Research questions and hypothesis are tools used in similar ways for different research methods. Both hypothesis and research questions are written before research begins and are used to help guide the research. Hypothesis are used in deductive research, where researchers use logic and scientific findings to either prove or disprove assumptions. Heuristic research is based on experience, where researchers use observations to learn about the research subject.
A hypothesis is defined as an educated guess, while a research question is simply the researcher wondering about the world. Hypothesis are part of the scientific research method. They are employed in research in science, sociology, mathematics and more. Research questions are part of heuristic research methods, and are also used in many fields including literature, and sociology.
As its name suggests, research questions are always written as questions. Hypothesis are written as statements preceded with the words "I predict." For example, a research question would ask, "What is the effect of heat on the effectiveness of bleach?" A hypothesis would state, "I predict heat will diminish the effectiveness of bleach."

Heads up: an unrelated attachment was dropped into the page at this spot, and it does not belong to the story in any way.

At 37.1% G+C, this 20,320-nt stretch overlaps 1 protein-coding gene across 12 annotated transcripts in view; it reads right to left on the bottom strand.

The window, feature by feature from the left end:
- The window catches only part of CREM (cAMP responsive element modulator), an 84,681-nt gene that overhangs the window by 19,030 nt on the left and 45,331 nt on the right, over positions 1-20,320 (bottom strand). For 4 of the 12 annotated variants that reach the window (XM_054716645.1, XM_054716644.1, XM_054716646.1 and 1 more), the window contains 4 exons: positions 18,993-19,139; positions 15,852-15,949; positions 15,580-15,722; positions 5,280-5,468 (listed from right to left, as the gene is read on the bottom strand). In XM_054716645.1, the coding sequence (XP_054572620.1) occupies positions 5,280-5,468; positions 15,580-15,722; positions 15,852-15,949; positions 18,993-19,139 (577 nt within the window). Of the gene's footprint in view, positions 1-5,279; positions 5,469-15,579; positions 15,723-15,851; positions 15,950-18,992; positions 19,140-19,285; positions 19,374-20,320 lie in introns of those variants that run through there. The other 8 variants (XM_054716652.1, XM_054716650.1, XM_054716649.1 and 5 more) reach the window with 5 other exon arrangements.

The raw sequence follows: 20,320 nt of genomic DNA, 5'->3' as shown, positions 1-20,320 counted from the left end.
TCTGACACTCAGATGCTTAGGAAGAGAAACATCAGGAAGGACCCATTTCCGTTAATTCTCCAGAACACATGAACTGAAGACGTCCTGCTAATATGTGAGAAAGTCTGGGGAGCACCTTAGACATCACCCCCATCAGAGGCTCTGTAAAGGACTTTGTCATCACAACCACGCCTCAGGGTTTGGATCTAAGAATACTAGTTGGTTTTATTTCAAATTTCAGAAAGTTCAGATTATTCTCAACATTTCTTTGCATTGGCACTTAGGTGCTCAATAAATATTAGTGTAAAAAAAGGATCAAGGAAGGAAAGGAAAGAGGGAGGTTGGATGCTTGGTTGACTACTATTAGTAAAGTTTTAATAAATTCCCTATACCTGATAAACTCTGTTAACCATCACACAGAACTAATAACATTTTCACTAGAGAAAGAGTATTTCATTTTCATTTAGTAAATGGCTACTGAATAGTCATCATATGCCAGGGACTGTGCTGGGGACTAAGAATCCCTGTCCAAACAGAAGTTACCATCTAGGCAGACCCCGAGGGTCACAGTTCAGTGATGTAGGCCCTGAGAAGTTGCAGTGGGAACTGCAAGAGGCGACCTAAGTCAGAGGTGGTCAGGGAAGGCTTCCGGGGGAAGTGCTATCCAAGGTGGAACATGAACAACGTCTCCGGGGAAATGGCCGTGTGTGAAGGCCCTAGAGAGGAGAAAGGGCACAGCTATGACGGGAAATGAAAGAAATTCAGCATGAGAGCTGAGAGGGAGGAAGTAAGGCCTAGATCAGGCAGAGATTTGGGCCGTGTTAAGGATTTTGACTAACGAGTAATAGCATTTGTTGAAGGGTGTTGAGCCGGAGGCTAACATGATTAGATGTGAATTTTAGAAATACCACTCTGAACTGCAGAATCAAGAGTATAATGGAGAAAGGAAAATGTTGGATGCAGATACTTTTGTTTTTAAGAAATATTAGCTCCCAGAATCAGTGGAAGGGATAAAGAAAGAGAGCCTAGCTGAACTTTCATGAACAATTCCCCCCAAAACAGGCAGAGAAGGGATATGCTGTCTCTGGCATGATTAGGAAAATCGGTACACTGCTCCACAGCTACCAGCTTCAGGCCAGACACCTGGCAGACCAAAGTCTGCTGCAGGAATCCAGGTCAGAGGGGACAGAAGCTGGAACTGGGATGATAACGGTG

Before writing a hypothesis, the researcher must determine what others have discovered about this subject. On the other hand, a research question requires less preparation, but focus and structure is critical.
For example, a researcher using a hypothesis would look up studies about bleach, information on the chemical properties of the chemical when heated and data about its effectiveness before writing the hypothesis. When using a research question, the researcher would think about how to phrase the question to ensure its scope is not too broad, too narrow or impossible to answer.
When writing the conclusion for research conducted using a hypothesis, the researcher will write whether the hypothesis was correct or incorrect, followed by an explanation of the results of the research. The researcher using only a research question will write the answer to the question, followed by the findings of the research.
About the Author
Alane Michaelson began writing professionally in 2002. Her work has appeared in Michigan publications such as the "Detroit Free Press" and the "Flint Journal." Michaelson graduated from Oakland University in 2006, earning a Bachelor of Arts in journalism.